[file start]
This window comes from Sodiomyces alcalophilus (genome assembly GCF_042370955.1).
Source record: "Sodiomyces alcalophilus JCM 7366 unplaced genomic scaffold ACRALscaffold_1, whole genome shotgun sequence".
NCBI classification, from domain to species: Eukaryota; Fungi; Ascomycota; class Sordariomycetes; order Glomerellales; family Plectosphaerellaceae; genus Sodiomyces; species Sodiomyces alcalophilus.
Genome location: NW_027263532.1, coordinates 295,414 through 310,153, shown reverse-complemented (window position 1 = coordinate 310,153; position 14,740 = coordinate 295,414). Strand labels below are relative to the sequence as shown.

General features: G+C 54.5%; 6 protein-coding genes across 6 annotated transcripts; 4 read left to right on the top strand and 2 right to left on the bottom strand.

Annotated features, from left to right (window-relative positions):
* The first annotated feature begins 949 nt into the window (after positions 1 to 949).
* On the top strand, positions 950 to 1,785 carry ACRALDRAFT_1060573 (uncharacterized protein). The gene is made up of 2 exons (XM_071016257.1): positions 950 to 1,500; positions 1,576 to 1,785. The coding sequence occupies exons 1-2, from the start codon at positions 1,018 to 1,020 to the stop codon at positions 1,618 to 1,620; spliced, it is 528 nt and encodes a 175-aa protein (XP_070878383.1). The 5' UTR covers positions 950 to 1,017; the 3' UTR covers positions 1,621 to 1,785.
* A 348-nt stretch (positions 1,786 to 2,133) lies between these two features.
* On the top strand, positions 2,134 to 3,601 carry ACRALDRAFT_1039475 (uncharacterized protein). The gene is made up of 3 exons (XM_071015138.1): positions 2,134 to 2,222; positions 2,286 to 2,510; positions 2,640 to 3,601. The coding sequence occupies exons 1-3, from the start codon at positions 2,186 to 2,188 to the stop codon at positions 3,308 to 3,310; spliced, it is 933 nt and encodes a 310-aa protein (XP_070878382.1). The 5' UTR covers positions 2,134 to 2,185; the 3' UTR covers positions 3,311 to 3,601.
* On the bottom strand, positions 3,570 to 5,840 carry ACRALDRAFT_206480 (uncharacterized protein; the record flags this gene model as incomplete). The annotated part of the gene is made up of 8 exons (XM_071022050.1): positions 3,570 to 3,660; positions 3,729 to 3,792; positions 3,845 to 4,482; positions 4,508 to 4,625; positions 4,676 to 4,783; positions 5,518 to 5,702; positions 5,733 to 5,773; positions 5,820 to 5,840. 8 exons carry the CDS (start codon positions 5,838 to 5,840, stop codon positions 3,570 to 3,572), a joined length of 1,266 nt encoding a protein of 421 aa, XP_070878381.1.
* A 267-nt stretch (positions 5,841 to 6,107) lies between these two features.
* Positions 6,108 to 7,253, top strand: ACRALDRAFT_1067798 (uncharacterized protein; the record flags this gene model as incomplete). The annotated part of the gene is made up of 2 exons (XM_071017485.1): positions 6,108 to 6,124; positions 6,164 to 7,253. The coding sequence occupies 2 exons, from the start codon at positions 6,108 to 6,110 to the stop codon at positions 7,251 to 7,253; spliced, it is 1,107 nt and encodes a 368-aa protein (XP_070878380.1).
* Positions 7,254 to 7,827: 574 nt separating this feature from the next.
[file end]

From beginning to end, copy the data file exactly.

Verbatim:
This window comes from Sodiomyces alcalophilus (genome assembly GCF_042370955.1).
Source record: "Sodiomyces alcalophilus JCM 7366 unplaced genomic scaffold ACRALscaffold_1, whole genome shotgun sequence".
NCBI classification, from domain to species: Eukaryota; Fungi; Ascomycota; class Sordariomycetes; order Glomerellales; family Plectosphaerellaceae; genus Sodiomyces; species Sodiomyces alcalophilus.
Genome location: NW_027263532.1, coordinates 295,414 through 310,153, shown reverse-complemented (window position 1 = coordinate 310,153; position 14,740 = coordinate 295,414). Strand labels below are relative to the sequence as shown.

General features: G+C 54.5%; 6 protein-coding genes across 6 annotated transcripts; 4 read left to right on the top strand and 2 right to left on the bottom strand.

Annotated features, from left to right (window-relative positions):
* The first annotated feature begins 949 nt into the window (after positions 1 to 949).
* On the top strand, positions 950 to 1,785 carry ACRALDRAFT_1060573 (uncharacterized protein). The gene is made up of 2 exons (XM_071016257.1): positions 950 to 1,500; positions 1,576 to 1,785. The coding sequence occupies exons 1-2, from the start codon at positions 1,018 to 1,020 to the stop codon at positions 1,618 to 1,620; spliced, it is 528 nt and encodes a 175-aa protein (XP_070878383.1). The 5' UTR covers positions 950 to 1,017; the 3' UTR covers positions 1,621 to 1,785.
* A 348-nt stretch (positions 1,786 to 2,133) lies between these two features.
* On the top strand, positions 2,134 to 3,601 carry ACRALDRAFT_1039475 (uncharacterized protein). The gene is made up of 3 exons (XM_071015138.1): positions 2,134 to 2,222; positions 2,286 to 2,510; positions 2,640 to 3,601. The coding sequence occupies exons 1-3, from the start codon at positions 2,186 to 2,188 to the stop codon at positions 3,308 to 3,310; spliced, it is 933 nt and encodes a 310-aa protein (XP_070878382.1). The 5' UTR covers positions 2,134 to 2,185; the 3' UTR covers positions 3,311 to 3,601.
* On the bottom strand, positions 3,570 to 5,840 carry ACRALDRAFT_206480 (uncharacterized protein; the record flags this gene model as incomplete). The annotated part of the gene is made up of 8 exons (XM_071022050.1): positions 3,570 to 3,660; positions 3,729 to 3,792; positions 3,845 to 4,482; positions 4,508 to 4,625; positions 4,676 to 4,783; positions 5,518 to 5,702; positions 5,733 to 5,773; positions 5,820 to 5,840. 8 exons carry the CDS (start codon positions 5,838 to 5,840, stop codon positions 3,570 to 3,572), a joined length of 1,266 nt encoding a protein of 421 aa, XP_070878381.1.
* A 267-nt stretch (positions 5,841 to 6,107) lies between these two features.
* Positions 6,108 to 7,253, top strand: ACRALDRAFT_1067798 (uncharacterized protein; the record flags this gene model as incomplete). The annotated part of the gene is made up of 2 exons (XM_071017485.1): positions 6,108 to 6,124; positions 6,164 to 7,253. The coding sequence occupies 2 exons, from the start codon at positions 6,108 to 6,110 to the stop codon at positions 7,251 to 7,253; spliced, it is 1,107 nt and encodes a 368-aa protein (XP_070878380.1).
* Positions 7,254 to 7,827: 574 nt separating this feature from the next.